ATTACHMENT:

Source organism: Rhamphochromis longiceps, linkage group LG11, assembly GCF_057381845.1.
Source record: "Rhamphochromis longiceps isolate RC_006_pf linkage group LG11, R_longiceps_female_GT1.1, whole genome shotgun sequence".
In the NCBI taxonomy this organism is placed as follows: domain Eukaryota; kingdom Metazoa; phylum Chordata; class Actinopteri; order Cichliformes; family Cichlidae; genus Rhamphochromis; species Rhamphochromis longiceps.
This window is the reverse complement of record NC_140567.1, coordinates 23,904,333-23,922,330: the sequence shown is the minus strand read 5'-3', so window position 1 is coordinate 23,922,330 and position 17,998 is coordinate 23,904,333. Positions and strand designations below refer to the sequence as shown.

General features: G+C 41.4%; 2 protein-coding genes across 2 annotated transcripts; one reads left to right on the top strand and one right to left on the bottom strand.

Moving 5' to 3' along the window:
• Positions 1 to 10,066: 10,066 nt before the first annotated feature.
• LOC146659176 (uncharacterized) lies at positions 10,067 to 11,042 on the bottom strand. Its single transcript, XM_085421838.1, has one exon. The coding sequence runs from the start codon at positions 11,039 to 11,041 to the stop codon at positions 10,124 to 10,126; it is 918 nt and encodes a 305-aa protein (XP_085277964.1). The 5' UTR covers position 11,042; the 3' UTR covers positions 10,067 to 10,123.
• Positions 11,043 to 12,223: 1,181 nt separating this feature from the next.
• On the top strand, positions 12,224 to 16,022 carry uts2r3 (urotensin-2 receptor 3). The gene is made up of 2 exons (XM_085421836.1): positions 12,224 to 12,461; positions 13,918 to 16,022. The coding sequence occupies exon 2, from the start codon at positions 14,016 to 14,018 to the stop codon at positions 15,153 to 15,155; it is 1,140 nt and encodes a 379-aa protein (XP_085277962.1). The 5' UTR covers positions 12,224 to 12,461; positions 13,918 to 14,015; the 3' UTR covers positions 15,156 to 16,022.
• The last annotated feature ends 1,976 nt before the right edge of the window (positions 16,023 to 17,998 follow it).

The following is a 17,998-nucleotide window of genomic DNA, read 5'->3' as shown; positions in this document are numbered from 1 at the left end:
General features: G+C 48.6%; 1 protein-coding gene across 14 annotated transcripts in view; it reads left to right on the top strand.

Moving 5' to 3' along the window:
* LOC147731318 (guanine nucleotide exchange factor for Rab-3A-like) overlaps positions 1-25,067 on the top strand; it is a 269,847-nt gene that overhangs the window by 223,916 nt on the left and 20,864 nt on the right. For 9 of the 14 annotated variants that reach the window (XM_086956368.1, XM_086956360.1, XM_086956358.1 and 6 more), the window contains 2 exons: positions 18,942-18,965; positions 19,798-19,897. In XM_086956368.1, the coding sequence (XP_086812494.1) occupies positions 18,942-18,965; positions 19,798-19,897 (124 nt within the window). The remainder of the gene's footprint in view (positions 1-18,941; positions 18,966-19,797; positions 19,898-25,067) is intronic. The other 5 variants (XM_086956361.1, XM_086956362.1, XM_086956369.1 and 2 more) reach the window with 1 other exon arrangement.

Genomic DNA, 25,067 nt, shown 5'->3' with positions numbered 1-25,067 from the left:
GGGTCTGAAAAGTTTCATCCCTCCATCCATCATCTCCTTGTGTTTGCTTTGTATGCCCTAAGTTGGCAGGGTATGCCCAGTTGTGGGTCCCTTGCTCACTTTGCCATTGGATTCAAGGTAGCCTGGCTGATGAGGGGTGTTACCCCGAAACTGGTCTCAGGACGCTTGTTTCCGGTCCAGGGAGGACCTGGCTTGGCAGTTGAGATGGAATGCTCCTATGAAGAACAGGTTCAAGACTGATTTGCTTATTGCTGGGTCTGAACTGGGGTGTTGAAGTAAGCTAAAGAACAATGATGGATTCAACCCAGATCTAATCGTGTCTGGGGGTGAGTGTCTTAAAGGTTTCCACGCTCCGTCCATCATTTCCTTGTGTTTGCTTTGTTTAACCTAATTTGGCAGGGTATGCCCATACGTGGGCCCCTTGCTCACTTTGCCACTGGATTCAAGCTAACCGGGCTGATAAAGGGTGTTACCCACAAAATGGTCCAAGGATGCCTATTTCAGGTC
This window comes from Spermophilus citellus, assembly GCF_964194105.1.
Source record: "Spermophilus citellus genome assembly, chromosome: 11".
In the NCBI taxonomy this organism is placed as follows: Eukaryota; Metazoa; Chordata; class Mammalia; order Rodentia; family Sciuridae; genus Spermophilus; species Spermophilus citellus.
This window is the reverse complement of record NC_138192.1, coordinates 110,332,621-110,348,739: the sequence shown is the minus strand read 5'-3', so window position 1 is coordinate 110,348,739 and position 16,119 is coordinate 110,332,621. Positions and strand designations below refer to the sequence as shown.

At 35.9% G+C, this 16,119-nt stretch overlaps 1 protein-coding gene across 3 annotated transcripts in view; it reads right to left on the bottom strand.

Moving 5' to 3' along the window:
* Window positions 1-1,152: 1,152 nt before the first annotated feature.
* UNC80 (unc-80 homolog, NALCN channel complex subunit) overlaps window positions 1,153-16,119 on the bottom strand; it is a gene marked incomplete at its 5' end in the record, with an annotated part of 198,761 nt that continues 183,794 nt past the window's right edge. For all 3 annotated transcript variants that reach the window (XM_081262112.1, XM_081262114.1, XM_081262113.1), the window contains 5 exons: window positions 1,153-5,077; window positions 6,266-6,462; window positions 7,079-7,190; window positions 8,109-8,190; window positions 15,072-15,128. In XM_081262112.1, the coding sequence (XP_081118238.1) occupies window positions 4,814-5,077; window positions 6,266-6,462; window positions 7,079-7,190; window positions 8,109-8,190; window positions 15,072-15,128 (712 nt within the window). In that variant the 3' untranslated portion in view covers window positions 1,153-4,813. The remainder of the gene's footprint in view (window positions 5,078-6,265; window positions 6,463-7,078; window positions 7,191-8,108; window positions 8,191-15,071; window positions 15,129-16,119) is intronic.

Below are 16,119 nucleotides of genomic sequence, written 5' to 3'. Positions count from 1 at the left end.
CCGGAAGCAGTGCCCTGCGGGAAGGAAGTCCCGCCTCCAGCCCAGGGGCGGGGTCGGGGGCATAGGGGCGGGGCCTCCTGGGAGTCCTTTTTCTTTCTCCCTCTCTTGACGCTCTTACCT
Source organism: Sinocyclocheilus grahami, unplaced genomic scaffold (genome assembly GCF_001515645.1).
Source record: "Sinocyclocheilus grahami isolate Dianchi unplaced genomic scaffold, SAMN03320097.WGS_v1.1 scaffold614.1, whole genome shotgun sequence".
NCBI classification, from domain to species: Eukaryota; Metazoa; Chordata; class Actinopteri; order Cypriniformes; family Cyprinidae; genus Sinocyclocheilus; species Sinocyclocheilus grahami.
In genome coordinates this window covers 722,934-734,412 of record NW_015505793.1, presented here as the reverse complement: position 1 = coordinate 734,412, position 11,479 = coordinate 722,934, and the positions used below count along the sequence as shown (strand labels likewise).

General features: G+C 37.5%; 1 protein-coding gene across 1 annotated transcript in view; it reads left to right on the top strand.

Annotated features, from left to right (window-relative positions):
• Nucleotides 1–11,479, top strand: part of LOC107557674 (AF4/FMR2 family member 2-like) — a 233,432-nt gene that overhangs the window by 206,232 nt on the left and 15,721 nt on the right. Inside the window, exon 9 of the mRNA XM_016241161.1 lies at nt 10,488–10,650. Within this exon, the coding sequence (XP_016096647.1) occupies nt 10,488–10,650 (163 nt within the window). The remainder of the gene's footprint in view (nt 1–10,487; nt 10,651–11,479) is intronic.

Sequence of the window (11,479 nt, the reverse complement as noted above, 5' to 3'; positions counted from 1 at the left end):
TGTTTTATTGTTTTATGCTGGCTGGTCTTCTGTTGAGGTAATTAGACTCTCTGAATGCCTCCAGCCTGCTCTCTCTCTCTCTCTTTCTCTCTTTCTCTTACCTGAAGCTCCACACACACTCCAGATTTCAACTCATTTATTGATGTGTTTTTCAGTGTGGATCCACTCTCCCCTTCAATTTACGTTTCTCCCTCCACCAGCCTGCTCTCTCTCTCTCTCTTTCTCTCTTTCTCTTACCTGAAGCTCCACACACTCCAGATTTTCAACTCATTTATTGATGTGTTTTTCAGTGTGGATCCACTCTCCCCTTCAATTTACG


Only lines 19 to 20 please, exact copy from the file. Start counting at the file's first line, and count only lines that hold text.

Source record: "Spermophilus citellus genome assembly, chromosome: 11".
In the NCBI taxonomy this organism is placed as follows: Eukaryota; Metazoa; Chordata; class Mammalia; order Rodentia; family Sciuridae; genus Spermophilus; species Spermophilus citellus.